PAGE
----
Action Alert!
Move to: Previous Day | Next Day

Lent: April 8th

Tuesday of the Fifth Week of Lent

Other Commemorations: St. Julie Billiart, Virgin (RM)


April 08, 2014 (Readings on USCCB website)


Grant us, we pray, O Lord, perseverance in obeying your will, that in our days the people dedicated to your service may grow in both merit and number. Through our Lord Jesus Christ, your Son, who lives and reigns with you in the unity of the Holy Spirit, God, for ever and ever.


Recipes (1)


Activities (4)


Prayers (3)

Library (0)

Blog & Podcasts (0)

» Enjoy our Liturgical Seasons series of e-books!

Mortification and self-denial are indispensable means of acquiring strength of will and virtuous habits, and of preserving the life of the soul.

According to the 1962 Missal of St. John XXIII the Extraordinary Form of the Roman Rite, in some places today is the feast of St. Julie Billiart, a French religious who founded, and was the first Superior General of, the Congregation of the Sisters of Notre Dame de Namur.

Stational Church

Meditation - The Eloquence of Jesus' Silence
How singularly majestic must have been the eloquence of Jesus, when as a boy He sat among the doctors of the law in the temple, or when He thrilled the multitudes, commanded the winds and waves, and put to flight diseases and demons and death itself! Yet, perhaps nowhere else did the majesty of His eloquence reveal itself, as it did in that heroic calm and consistent silence, which reached its climax in the three hours of His agony.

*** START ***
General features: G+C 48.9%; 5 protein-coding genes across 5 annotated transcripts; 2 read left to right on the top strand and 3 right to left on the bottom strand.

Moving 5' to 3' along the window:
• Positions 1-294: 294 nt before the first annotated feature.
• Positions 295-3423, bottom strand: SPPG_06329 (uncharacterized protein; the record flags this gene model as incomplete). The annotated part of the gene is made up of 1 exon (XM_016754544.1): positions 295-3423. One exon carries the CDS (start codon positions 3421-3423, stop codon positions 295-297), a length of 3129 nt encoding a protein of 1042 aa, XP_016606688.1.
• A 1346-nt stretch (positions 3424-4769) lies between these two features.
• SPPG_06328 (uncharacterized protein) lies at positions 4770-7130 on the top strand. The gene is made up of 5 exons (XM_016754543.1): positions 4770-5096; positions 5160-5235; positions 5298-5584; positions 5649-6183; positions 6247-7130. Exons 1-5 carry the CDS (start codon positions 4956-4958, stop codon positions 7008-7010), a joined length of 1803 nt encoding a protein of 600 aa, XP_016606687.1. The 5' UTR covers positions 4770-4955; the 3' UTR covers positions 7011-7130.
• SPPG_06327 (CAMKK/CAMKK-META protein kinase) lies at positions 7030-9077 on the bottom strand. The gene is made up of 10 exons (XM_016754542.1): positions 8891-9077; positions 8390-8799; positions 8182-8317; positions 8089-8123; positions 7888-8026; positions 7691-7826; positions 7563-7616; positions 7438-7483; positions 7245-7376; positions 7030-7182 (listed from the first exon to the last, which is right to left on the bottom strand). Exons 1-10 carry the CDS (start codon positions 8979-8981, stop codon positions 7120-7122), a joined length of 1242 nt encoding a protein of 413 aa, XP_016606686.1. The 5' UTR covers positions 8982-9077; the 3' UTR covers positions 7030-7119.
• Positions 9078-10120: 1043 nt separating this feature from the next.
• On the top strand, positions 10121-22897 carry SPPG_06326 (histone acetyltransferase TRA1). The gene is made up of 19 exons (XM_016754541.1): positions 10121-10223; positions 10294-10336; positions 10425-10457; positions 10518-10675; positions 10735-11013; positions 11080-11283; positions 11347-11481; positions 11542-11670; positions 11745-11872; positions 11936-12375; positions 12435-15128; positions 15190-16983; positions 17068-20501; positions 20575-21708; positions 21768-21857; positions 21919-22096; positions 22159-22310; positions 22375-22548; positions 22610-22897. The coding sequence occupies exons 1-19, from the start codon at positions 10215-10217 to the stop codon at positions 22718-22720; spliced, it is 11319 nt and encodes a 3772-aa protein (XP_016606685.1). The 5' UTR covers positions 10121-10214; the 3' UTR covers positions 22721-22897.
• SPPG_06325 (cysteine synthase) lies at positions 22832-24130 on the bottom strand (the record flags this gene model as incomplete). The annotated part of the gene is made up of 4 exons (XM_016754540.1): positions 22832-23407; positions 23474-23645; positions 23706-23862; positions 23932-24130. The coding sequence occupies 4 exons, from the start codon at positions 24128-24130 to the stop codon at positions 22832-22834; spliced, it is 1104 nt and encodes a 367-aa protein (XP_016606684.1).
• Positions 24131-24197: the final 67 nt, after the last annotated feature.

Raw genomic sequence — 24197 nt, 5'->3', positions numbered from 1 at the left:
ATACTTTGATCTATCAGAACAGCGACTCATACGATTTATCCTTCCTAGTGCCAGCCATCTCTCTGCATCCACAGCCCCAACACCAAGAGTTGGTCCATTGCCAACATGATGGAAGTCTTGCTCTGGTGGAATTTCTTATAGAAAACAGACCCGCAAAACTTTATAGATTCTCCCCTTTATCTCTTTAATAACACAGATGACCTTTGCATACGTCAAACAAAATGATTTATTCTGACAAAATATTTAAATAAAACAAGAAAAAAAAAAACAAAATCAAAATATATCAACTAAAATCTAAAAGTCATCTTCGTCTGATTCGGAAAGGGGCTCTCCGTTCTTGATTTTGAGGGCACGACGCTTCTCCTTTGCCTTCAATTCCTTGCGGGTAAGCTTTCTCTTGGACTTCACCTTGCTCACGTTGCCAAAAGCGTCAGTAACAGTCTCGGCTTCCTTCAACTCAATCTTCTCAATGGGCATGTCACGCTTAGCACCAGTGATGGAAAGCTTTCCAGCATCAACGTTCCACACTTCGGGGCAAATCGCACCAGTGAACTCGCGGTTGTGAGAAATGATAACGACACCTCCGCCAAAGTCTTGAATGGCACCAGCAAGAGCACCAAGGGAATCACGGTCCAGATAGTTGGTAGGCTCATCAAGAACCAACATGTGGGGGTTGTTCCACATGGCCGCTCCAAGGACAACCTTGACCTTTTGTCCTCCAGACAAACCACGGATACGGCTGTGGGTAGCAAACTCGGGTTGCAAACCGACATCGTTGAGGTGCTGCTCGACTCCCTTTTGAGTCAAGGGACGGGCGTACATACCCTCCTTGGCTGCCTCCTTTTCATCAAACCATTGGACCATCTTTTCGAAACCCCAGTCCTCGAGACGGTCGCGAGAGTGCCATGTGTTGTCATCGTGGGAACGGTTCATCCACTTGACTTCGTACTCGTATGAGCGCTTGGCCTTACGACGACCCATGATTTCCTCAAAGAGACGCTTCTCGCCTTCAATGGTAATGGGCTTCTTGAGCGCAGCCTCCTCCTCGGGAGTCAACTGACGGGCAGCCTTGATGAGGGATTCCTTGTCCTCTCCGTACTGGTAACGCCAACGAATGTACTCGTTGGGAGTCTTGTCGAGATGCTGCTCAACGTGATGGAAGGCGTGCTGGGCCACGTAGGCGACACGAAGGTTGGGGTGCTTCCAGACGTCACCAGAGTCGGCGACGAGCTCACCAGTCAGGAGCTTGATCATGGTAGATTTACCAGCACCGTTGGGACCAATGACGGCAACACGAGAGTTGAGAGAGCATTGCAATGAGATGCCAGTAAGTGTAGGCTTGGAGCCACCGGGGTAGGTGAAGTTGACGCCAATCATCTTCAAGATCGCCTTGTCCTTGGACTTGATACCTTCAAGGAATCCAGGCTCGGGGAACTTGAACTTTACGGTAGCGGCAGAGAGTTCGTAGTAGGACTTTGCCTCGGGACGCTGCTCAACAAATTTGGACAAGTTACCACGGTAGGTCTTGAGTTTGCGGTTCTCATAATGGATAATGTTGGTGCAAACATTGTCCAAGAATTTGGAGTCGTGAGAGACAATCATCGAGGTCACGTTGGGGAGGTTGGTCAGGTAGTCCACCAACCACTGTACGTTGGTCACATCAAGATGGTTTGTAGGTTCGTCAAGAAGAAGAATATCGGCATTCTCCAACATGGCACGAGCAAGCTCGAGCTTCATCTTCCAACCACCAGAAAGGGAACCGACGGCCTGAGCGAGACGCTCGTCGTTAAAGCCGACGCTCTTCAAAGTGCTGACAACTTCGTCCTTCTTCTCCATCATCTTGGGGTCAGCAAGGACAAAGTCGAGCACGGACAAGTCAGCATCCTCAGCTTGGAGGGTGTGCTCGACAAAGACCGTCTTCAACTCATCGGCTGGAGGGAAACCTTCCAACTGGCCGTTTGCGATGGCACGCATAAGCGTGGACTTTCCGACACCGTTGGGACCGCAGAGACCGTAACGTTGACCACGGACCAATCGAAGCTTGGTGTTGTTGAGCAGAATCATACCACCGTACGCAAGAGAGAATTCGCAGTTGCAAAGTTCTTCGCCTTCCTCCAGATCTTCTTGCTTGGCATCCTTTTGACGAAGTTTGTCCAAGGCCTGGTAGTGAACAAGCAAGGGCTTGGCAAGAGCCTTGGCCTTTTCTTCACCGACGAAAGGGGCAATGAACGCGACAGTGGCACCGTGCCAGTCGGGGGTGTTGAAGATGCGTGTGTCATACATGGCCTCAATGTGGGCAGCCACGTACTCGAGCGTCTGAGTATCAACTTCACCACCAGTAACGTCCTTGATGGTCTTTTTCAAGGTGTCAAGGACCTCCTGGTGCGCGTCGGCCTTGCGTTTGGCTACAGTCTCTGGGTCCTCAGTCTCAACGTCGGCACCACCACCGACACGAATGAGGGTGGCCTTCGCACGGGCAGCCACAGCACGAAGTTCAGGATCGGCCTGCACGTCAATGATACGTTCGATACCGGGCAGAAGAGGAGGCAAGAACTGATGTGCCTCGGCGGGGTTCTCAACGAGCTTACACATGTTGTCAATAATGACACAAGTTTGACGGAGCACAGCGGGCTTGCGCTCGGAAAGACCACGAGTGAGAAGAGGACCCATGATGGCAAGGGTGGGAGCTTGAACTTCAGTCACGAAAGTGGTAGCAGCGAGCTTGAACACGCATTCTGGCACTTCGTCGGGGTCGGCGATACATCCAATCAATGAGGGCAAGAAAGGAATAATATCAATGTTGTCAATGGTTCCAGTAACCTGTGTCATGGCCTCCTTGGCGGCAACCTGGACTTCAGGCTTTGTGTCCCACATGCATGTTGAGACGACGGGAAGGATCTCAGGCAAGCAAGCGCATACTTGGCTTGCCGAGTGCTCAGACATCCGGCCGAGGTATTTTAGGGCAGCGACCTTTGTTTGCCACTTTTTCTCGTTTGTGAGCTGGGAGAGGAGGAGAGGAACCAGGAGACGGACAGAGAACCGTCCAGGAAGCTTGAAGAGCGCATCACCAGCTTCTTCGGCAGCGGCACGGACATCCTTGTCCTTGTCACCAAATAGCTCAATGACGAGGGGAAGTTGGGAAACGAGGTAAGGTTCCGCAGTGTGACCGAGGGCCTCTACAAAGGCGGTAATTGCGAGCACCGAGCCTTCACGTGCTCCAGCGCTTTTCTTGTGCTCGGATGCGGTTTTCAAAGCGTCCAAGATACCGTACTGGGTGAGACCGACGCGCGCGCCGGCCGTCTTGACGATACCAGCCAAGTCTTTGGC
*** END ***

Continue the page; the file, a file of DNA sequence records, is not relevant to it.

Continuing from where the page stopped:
But what should strike us most forcibly, and yet most sweetly, is the interior silence of Jesus, the silence of His innermost soul and heart, of His human passions, of His feelings and thoughts and fancies. Recall the word of Jesus, that from the heart come forth evil works, bitter zeal, and false testimonies and blasphemies (Matt. 15:19); and then dwell on His own strikingly consistent example of quashing all bitterness and quenching all the fires of passion, and of refraining from impatience, anger, and retaliation, even when tongues all around were busy kindling fires of hateful calumnies against His truest self-knowledge and wounding His livest self-respect.

Hence, pray that you may see deep into the interior soul of Jesus, there to realize the true majesty and marvelous eloquence of the silence of His lips and tongue, the silence which was the fruit of His charity and of the interior peace and perfection of right order that ever reigned within the sanctuary of His heart, the silence which was the precious fruit of the obedience and humility in His absolute abandonment to the mysterious providence of His Father in heaven.

Excerpted from Our Way to the Father, Rev. Leo M. Krenz, S.J.

St. Julie Billiart
Saint Julie was a woman completely immersed in God’s love and goodness, even in the midst of great suffering. She was a woman of vision who responded to the needs of the suffering world around her.